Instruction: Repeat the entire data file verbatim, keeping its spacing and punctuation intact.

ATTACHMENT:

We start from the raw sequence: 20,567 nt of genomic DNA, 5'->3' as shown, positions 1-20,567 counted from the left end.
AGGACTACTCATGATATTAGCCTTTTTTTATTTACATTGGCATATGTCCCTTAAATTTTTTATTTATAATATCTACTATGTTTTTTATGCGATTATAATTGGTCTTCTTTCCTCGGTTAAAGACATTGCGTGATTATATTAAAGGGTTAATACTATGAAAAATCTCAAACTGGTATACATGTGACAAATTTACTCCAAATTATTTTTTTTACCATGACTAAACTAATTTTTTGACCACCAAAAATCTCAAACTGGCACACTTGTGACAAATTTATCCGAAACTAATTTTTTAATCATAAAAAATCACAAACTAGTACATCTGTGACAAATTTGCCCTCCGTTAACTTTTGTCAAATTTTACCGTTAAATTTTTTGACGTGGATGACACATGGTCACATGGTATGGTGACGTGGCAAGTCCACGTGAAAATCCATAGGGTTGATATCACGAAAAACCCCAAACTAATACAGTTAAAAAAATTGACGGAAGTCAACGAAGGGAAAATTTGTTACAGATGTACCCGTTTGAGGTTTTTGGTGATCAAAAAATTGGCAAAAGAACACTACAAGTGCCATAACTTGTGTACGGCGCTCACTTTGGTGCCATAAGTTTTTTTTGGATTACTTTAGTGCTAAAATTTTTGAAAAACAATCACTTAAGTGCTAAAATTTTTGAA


We start from the raw sequence: 20,567 nt of genomic DNA, 5'->3' as shown, positions 1-20,567 counted from the left end.
AGGACTACTCATGATATTAGCCTTTTTTTATTTACATTGGCATATGTCCCTTAAATTTTTTATTTATAATATCTACTATGTTTTTTATGCGATTATAATTGGTCTTCTTTCCTCGGTTAAAGACATTGCGTGATTATATTAAAGGGTTAATACTATGAAAAATCTCAAACTGGTATACATGTGACAAATTTACTCCAAATTATTTTTTTTACCATGACTAAACTAATTTTTTGACCACCAAAAATCTCAAACTGGCACACTTGTGACAAATTTATCCGAAACTAATTTTTTAATCATAAAAAATCACAAACTAGTACATCTGTGACAAATTTGCCCTCCGTTAACTTTTGTCAAATTTTACCGTTAAATTTTTTGACGTGGATGACACATGGTCACATGGTATGGTGACGTGGCAAGTCCACGTGAAAATCCATAGGGTTGATATCACGAAAAACCCCAAACTAATACAGTTAAAAAAATTGACGGAAGTCAACGAAGGGAAAATTTGTTACAGATGTACCCGTTTGAGGTTTTTGGTGATCAAAAAATTGGCAAAAGAACACTACAAGTGCCATAACTTGTGTACGGCGCTCACTTTGGTGCCATAAGTTTTTTTTGGATTACTTTAGTGCTAAAATTTTTGAAAAACAATCACTTAAGTGCTAAAATTTTTGAA